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Leaving university, I thought I'd be a developer happily knocking out code but was always drawn to tech support. How do we help people use our tools better? Now, I mostly specialize in consulting and introducing new customers to our tools. I am a Tech Evangelist and Lead Consultant at Urbancode. Eric is a DZone MVB and is not an employee of DZone and has posted 79 posts at DZone. You can read more from them at their website. View Full User Profile

Dependencies All the Way Down: Run Time & Deployment

01.22.2013
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This is the third part in our examination of dependencies in build and release.

In part two, we looked at how builds often have both source code and dependencies on libraries. A web application might pull in a third party library that provides XML parsing, and a home grown profanity filter.

At deployment time, we’re worried about a new set of dependencies. That web application probably depends on other components in order to function properly. There may be databases, web services, message buses, third party applications, or content that the application relies on in order to deliver correctly.

Test teams are acutely aware of these challenges. They know that once things get serious, they are rarely testing any single ‘build’ but rather a collection of builds, updates and infrastructure.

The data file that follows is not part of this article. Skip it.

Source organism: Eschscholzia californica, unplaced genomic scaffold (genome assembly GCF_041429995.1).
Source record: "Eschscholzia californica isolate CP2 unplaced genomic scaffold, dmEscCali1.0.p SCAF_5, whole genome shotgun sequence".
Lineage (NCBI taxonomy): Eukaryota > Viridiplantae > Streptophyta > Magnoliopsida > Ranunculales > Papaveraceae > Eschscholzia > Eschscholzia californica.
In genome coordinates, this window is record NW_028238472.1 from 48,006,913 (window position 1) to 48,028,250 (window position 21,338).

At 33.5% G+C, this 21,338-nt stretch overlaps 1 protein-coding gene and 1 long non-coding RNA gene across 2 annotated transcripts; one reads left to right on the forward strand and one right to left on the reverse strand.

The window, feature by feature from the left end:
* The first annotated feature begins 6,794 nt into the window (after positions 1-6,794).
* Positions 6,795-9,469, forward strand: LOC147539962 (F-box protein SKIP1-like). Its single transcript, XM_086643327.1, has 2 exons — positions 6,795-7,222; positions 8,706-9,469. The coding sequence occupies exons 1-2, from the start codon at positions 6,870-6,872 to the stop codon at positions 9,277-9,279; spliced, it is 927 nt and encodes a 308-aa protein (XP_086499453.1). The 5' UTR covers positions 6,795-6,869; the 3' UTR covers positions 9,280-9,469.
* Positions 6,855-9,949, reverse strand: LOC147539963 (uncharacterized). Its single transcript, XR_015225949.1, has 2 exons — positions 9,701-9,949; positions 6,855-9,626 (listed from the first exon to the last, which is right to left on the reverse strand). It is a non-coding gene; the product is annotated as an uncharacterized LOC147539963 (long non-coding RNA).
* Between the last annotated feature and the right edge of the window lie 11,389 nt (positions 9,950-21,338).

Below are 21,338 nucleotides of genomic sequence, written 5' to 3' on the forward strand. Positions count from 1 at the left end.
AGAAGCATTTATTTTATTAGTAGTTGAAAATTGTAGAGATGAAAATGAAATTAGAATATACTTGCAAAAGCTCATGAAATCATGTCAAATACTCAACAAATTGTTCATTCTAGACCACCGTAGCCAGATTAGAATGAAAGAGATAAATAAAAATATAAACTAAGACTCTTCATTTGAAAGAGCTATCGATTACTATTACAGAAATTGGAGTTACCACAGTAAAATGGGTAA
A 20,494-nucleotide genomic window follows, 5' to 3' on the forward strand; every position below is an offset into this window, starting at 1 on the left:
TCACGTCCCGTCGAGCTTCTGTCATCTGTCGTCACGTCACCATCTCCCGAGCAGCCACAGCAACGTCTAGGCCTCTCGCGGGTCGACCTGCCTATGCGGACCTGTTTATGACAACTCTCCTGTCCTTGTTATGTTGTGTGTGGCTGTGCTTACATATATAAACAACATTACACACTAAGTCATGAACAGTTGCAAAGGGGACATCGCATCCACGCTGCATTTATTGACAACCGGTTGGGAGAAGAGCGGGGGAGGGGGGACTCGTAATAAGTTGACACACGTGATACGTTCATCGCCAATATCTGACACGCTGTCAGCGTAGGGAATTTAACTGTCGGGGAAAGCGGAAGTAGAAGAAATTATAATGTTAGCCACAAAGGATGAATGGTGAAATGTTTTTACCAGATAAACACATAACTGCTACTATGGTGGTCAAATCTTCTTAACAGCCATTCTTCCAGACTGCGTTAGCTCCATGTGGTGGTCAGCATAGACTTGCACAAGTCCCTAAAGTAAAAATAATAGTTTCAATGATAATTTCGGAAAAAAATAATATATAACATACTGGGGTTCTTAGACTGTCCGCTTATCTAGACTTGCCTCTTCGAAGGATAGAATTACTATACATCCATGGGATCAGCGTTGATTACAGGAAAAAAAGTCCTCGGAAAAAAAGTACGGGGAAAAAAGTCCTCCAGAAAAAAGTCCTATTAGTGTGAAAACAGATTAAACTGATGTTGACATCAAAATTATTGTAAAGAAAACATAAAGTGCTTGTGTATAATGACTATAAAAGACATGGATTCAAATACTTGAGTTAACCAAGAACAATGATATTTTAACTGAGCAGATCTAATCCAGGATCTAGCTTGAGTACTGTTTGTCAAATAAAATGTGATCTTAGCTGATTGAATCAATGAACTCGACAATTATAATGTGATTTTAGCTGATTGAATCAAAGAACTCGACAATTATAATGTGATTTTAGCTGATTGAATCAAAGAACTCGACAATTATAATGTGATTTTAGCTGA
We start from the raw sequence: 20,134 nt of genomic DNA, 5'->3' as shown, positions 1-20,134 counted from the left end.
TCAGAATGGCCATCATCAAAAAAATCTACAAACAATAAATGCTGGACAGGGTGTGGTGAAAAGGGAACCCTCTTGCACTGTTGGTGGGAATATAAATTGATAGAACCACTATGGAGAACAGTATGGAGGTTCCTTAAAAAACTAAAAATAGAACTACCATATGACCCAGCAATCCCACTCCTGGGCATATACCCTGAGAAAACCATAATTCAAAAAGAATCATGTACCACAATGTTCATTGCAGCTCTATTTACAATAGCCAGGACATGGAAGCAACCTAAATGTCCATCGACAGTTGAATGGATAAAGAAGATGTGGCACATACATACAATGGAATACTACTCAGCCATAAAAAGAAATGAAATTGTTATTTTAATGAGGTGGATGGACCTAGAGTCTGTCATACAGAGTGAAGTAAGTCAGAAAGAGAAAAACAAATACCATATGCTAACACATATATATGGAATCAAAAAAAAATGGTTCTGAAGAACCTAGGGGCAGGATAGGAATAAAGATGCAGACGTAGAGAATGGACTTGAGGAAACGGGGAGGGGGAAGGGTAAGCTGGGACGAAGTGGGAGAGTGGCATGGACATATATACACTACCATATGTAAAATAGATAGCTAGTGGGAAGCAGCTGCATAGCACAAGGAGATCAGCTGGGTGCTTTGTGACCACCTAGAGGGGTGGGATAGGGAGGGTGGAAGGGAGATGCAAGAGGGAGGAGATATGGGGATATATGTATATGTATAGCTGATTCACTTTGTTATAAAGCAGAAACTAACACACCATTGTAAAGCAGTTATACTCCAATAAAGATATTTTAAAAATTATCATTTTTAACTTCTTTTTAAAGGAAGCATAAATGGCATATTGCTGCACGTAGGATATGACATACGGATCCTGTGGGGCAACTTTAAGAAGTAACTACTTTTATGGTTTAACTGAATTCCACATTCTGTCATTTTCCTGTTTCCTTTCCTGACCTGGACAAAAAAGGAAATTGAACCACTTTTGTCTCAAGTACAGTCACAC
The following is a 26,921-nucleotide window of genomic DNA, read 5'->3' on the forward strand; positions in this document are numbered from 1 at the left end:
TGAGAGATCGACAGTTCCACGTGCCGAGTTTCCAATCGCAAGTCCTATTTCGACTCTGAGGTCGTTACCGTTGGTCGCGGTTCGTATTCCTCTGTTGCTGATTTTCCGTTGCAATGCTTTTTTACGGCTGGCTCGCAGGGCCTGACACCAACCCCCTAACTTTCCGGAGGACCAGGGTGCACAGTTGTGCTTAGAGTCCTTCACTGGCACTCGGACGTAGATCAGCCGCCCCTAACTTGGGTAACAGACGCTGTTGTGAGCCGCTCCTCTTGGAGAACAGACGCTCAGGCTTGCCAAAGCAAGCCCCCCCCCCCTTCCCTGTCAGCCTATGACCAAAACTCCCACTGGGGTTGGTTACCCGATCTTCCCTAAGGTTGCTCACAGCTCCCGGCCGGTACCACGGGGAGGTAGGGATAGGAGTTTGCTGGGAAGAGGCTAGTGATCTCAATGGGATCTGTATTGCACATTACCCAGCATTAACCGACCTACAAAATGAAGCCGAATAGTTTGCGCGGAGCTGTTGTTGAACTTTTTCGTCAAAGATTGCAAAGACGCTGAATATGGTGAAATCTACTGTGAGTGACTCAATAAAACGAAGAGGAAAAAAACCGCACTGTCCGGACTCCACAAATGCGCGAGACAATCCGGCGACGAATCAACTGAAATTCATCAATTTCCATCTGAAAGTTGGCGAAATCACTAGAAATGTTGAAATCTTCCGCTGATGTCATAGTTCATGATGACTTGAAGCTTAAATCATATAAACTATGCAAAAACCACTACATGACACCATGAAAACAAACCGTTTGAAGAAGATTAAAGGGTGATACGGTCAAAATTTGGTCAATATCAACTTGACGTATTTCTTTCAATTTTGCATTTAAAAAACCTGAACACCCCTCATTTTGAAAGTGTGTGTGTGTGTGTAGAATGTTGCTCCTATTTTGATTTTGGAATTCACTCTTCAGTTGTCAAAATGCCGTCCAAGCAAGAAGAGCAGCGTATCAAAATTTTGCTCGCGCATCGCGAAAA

There are three major strategies that we see for managing these dependencies:

  1. Minimize:  By using interpreted languages like Java, we lessen our reliance on the hardware specifics. Web services can endeavor to maintain backwards compatible APIs. Databases can use expand / contract patterns to support various queries for a period of time. In short, use extra engineering effort to ensure that each component is compatible with a wide range of versions for other components.
  2. Track: A release manager learns from developers what they believe to be dependent. Release managers then cross-reference deployment requests with the model of relationships they have built and approve only ones that should work.
  3. Aggregate and Test: When the oral histories used for #2 don’t work, we use integration shakeout environments to validate which set of components actually work well together. We then promote the collection of stuff that passed tests together as a unit. In uDeploy we call this collection a ‘Snapshot’. The DevOps principal of “Infrastructure as Code” is meant to make you think of everything else down to the VM as part of this promotable set.
Deployment time dependencies can not be ignored. When you do, the systems fail when individual components are promoted to production. Adding new features and capabilities will often require changes to multiple components forcing release managers to track the changes across several development teams. Using a combination of the three approaches above, development and release teams can minimize their production deployment risks and deliver more rapidly.
Published at DZone with permission of Eric Minick, author and DZone MVB. (source)

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